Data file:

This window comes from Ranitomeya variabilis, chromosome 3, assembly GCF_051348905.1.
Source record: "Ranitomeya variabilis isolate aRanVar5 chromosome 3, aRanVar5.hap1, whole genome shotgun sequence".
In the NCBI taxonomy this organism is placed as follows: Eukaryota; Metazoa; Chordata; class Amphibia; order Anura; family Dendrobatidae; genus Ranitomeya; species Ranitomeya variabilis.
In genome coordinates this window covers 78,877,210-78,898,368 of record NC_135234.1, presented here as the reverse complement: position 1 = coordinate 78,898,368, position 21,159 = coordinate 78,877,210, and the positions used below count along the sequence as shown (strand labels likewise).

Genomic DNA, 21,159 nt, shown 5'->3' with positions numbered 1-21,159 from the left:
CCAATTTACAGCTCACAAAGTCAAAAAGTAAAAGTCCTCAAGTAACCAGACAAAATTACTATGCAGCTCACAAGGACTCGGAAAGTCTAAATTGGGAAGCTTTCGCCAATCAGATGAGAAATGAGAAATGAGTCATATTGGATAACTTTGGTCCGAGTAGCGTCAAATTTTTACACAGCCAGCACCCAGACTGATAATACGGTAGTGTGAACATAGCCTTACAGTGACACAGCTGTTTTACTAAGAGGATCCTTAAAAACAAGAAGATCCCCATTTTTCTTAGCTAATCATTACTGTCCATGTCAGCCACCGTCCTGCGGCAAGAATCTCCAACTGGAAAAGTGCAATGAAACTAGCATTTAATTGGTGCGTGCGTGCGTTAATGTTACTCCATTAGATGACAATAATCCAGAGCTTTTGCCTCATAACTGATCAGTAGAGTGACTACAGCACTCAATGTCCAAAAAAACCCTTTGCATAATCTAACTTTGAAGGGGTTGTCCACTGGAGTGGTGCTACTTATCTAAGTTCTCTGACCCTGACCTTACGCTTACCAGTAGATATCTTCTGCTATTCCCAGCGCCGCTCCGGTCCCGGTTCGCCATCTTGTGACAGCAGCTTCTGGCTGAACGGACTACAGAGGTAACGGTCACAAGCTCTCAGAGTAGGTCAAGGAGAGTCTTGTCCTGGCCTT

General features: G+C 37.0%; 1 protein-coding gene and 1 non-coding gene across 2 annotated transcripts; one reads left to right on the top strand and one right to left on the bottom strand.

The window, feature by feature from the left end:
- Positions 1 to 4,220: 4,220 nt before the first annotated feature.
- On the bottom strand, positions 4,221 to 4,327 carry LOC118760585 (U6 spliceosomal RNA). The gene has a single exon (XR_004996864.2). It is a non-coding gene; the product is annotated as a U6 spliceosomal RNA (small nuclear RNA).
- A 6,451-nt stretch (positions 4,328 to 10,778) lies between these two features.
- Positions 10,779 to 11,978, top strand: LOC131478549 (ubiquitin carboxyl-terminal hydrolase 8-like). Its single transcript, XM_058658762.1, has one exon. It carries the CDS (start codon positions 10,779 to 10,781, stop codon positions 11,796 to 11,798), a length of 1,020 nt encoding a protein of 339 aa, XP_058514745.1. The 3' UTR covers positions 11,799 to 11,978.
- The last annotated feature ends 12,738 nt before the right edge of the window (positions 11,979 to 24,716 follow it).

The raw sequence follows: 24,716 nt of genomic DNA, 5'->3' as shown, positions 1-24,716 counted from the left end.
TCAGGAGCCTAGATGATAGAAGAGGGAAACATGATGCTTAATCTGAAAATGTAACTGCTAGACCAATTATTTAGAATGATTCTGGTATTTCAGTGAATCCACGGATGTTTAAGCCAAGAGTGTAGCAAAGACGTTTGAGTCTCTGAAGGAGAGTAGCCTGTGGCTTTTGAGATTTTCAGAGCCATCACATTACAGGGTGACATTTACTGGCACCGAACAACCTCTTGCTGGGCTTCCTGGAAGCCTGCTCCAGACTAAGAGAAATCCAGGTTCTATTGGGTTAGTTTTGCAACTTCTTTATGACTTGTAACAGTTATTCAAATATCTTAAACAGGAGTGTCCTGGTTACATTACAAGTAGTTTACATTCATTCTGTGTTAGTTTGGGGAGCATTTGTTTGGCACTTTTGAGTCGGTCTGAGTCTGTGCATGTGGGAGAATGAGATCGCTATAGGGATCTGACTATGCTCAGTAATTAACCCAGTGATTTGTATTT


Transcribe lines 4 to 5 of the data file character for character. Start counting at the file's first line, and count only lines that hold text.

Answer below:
In genome coordinates this window covers 78,877,210-78,898,368 of record NC_135234.1, presented here as the reverse complement: position 1 = coordinate 78,898,368, position 21,159 = coordinate 78,877,210, and the positions used below count along the sequence as shown (strand labels likewise).

Genomic DNA, 21,159 nt, shown 5'->3' with positions numbered 1-21,159 from the left: